The Lean Startup is a legendary book in technology startup circles and not without good reason. The methods discussed by its author, Eric Ries have created a blueprint that many budding entrepreneurs make avid use of in their quest for success. Indeed, many refer to it as THE Startup Bible. But is it more myth than method?
It has been a few years since I first read this book and it was a revelation. As a consequence of working with numerous fledgling startups and my own personal efforts, many of the concepts presented in this book were already familiar to me, but to my mind, no-one had quite managed to capture a collection of practical startup experiences and describe it as a complete methodology. Eric Ries was presenting a plan by which any competent team should be able to take any half decent idea and turn it into a successful business. This then begs the question:
Why do the vast majority of Lean Startups fail?
Good question! One could assume a number of conclusions, and these cannot be completely discounted:
- Poor, or fundamentally flawed idea
- Poor execution, or founder skill deficit
- Highly competitive market
- Good idea, but of low monetary value
- Poor market timing
- And more…
I see one or more of these flaws in many startups, but for an adaptable team, and with lean methods, these obstacles can often be overcome. The reason many startups fail is due to a lack of traction.
Sure, the Lean Startup’s validated learning approach can work wonders in growing a customer base and increasing the value being offered to each one, but where The Lean Startup fails to work is when you suffer from a lack of meaningful customer numbers to begin with. Without a certain minimal number of users from which you can ascertain meaningful data, it can be impossible to interpret the results of any experiment undertaken.
Where many founders fail, is that they begin to spend time, money and effort on building a minimum viable product without a clear understanding of how they plan to attract customers. They hold a belief, that by building a product they think people want, then tweaking it based upon client feedback and statistical analysis, they will build a successful business. This is almost certainly doomed to fail, and is, unfortunately, an attitude often ingrained from hours immersed in the good book.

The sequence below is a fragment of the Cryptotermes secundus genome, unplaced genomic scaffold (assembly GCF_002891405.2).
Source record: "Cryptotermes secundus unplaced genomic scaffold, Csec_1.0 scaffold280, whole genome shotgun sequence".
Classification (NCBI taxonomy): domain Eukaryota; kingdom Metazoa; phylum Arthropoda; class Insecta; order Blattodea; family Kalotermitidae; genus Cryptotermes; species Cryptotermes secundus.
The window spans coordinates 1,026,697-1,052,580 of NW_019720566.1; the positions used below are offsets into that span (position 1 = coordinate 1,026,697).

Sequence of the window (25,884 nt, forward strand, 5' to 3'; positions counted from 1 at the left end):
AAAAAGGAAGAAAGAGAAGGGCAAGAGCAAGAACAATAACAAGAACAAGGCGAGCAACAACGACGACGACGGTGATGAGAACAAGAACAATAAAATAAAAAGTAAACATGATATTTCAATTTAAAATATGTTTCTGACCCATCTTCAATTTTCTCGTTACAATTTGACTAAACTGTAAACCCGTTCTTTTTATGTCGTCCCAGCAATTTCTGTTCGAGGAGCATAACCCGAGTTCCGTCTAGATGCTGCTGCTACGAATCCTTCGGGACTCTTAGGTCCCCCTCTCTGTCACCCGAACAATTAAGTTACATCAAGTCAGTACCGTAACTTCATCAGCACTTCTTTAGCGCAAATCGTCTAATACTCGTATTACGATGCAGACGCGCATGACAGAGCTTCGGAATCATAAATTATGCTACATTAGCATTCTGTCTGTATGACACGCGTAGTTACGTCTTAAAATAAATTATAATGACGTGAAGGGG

I make no attempt to denigrate The Lean Startup – it is most excellent. However, I believe it only represents half the story and the knowledge required to take a seed of an idea and turn it into a successful business.
Traction and how to get it
Very few people are able to start and grow a business without some sort of marketing plan. Unfortunately, those of us from a technical background frequently lack experience in this area, and furthermore, do not see it as a discipline we want to start engaging with. And this is where I have to recommend a fantastic book by Gabriel Weinberg and Justin Mares, Traction: How any startup can achieve explosive customer growth. A rather sensationalist title, but please don’t let that put you off. The learnings in this book are so fundamental to the success of a startup, that it should be considered essential reading alongside The Lean Startup.
Traction explains how 50% of your time should be spent on developing your product and 50% on acquiring customers – from day 1. This may come as a shock to many startups as I often find customer acquisition is given little thought until after they have built the product and find no-one is using it! A most disheartening scenario.
Few techies enjoy reading books on marketing, and what Weinberg and Mares have managed to do is to take a subject that is usually reserved for marketeers, and present it in such a way as to be attractive to techies like me and you. Marketing should never be a random, scatter gun approach, spending time and money in a haphazard fashion until you happen upon something that works. Traction has adopted a similar approach to The Lean Startup and presented marketing as a methodological solution. A book whose teachings you can work through in a practical fashion and develop a bespoke marketing plan that works for your unique business.
By adopting the practices presented in this book, your chances of startup success will increase significantly. I’d recommend it being the first book you read, but if you’ve already started building a product it’s not too late. Give it a read and let me know your thoughts.
Disclaimer: I think the two books mentioned in this article are fantastic companions and you should buy them. I have no affiliation with these products and make no financial gain through my recommendations.
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